Off-Campus Studies

Courses are eight weeks long and meet in locations across Greater Cleveland. There are no written assignments or exams; instead, the classes provide an open environment for lively discussion based on meaningful examination of shared texts.

Instructor(s):
Joe Konen
Thursdays, January 9-March 5|10 - 11:30 a.m.

The story of the gene is one of the great mystery narratives of science. In this book, Pulitzer Prize-winning author, Siddhartha Mukherjee, weaves together the history of genetics with his family’s history of mental illness.

Instructor(s):
Pat Moore
Sundays, January 12-March 1 |5-6:30 p.m.

In this course, we will review the foundations of US citizenship and discuss how our founders expected us, the American people, to properly fulfill our citizenship role.

Instructor(s):
Paula Kalamaras
Mondays, January 13-March 2|1-2:30 p.m.

This course will study the works of Jane Austen which are known to be funny, insightful, and immortal. Books: Pride and Prejudice, Persuasion, and Northanger Abbey, Jane Austen

Instructor(s):
Pamela Belknap
Mondays, January 13-March 2 |10 - 11:30 a.m.

Doris Kearns Goodwin’s book is a fascinating study of the leadership styles of four U.S. Presidents: Abraham Lincoln, Theodore Roosevelt, Franklin D. Roosevelt , and Lyndon B. Johnson. Learn how each overcame personal challenges and rose to lead the nation at times of crisis in unique ways. Supplemental materials will be provided.

Instructor(s):
Barbara Greenberg
Tuesdays, January 21-March 10|10 - 11:30 a.m.

This course will examine how Wil Haygood’s book reveals Lyndon B. Johnson’s masterful political talent in getting Thurgood Marshall appointed to the U.S. Supreme Court.

Book: Showdown, Wil Haygood

Instructor(s):
Ted Smith
Tuesdays, January 14-March 3|1-2:30 p.m.

Dietrich Bonhoeffer was a German theologian who came of age between the two World Wars. His writings reflect increasing alarm as he watched his fellow Germans believe the lies of the National Socialists. The book documents his ultimate decision to participate in the plot to assassinate Hitler. What message does it hold today?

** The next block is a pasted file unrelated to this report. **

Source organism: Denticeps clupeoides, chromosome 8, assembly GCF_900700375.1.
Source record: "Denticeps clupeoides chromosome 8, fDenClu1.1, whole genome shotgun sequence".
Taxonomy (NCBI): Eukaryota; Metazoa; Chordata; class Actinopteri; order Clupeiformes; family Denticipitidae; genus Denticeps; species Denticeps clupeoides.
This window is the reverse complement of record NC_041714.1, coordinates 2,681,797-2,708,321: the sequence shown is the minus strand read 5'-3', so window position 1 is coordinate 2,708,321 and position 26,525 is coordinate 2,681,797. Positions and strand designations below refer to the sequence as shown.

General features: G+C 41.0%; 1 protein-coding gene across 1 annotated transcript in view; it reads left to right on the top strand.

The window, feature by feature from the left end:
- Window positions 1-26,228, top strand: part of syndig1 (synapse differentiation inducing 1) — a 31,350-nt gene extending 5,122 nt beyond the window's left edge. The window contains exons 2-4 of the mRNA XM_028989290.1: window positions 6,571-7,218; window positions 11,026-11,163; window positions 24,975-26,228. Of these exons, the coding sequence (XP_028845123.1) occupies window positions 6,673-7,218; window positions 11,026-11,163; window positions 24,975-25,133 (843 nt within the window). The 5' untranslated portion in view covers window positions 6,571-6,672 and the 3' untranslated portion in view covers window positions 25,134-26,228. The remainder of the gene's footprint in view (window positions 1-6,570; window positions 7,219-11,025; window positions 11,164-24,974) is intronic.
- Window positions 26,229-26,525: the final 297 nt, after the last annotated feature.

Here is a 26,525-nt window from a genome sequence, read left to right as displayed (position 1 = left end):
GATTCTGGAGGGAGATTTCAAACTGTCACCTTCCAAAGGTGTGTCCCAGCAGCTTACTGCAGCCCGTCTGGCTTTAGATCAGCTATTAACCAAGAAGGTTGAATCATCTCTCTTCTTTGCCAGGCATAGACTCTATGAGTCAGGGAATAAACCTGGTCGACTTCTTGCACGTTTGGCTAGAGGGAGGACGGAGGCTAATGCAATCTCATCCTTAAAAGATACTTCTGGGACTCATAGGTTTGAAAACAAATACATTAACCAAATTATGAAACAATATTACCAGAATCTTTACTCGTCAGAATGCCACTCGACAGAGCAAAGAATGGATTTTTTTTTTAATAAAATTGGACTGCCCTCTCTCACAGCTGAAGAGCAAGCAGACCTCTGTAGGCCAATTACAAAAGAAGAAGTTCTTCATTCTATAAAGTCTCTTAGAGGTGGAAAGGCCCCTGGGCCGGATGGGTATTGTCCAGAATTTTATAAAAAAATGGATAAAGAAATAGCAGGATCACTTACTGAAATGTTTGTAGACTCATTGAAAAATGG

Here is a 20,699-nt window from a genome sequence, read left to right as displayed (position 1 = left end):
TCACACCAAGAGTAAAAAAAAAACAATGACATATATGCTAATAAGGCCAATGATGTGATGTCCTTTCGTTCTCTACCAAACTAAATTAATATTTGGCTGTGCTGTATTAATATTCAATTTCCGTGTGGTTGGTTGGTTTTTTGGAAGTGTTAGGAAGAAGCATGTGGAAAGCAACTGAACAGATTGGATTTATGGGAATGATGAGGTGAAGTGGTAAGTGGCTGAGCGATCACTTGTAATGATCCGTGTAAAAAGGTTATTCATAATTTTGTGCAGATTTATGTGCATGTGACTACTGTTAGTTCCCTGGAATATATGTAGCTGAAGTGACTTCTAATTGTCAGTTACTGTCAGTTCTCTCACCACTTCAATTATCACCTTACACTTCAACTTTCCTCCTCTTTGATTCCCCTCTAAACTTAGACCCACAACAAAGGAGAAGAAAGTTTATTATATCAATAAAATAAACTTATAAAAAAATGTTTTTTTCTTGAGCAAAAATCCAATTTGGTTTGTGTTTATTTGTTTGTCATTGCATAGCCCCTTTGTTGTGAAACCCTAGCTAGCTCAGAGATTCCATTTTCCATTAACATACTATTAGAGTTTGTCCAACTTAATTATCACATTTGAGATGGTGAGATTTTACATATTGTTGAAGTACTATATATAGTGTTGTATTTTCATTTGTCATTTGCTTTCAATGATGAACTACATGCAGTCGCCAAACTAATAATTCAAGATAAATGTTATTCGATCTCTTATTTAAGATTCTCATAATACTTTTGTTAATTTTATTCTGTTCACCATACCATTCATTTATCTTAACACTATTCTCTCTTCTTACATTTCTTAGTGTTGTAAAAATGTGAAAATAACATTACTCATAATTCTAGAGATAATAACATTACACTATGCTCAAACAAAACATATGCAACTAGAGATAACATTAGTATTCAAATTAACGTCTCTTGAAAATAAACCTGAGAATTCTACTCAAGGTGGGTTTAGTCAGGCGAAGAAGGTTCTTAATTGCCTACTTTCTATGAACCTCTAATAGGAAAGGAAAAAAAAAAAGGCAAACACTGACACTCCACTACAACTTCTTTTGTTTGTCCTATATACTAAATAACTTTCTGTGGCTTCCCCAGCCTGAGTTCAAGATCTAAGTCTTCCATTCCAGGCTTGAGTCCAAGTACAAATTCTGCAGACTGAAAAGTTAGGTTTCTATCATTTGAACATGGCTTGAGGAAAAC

Instructor(s):
Pat Moore
Tuesdays, January 14-March 3 |1-2:30 p.m.

In this course, we will review the foundations of US citizenship and discuss how our founders expected us, the American people, to properly fulfill our citizenship role.

Instructor(s):
Ted Smith
Thursdays, January 16-March 5 |10:30 a.m. - noon

This course examines a unique historical perspective centering on a mineral, a rock, a seasoning. Prevalent today thanks to modern geology, salt was one of the world’s most sought-after commodities. A substance so valuable it served as currency, influenced trade routes and establishment of cities.

Instructor(s):
Jim Lane
Thursdays, January 16 – March 5|10:30 a.m. - 12:00 p.m.

With regard to Western civilization, all roads do indeed lead to Rome. Mary Beard, the esteemed classicist at Cambridge University, takes us on a journey to the heart and soul of Rome, from its inception in 753 BC, through its Republican phase, and into its Imperial age -- nearly a thousand year span of triumph and tragedy, success and strife.

Instructor(s):
Pamela Belknap
Fridays, January 17-March 6 |10 - 11:30 a.m.

Doris Kearns Goodwin’s book is a fascinating study of the leadership styles of four U.S. Presidents: Abraham Lincoln, Theodore Roosevelt, Franklin D. Roosevelt , and Lyndon B. Johnson. Learn how each overcame personal challenges and rose to lead the nation at times of crisis in unique ways. Supplemental materials will be provided.

Instructor(s):
Earl Leiken
Fridays, January 17-March 6 |10:30 a.m. - noon

This course will begin with a review of basic economic concepts and then apply this foundation to a discussion of the economic challenges facing the nation. Starting with a discussion of the views of major economic thinkers, we will then discuss concepts that are critical to an understanding of basic economics.

Instructor(s):
Terry Meehan
Mondays, January 20-March 9 |10:30 a.m. - noon

E.M. Forster’s Howard’s End and Kazuo Ishiguro’s Remains of the Day are considered two of the twentieth century’s finest British novels by two of Britain’s most celebrated writers.

Instructor(s):
Barbara Greenberg
Wednesdays, January 22-March 11|10:30 a.m. - noon

Every civilization deals with the health and welfare of the community. Reproductive rights are just one part of that large issue.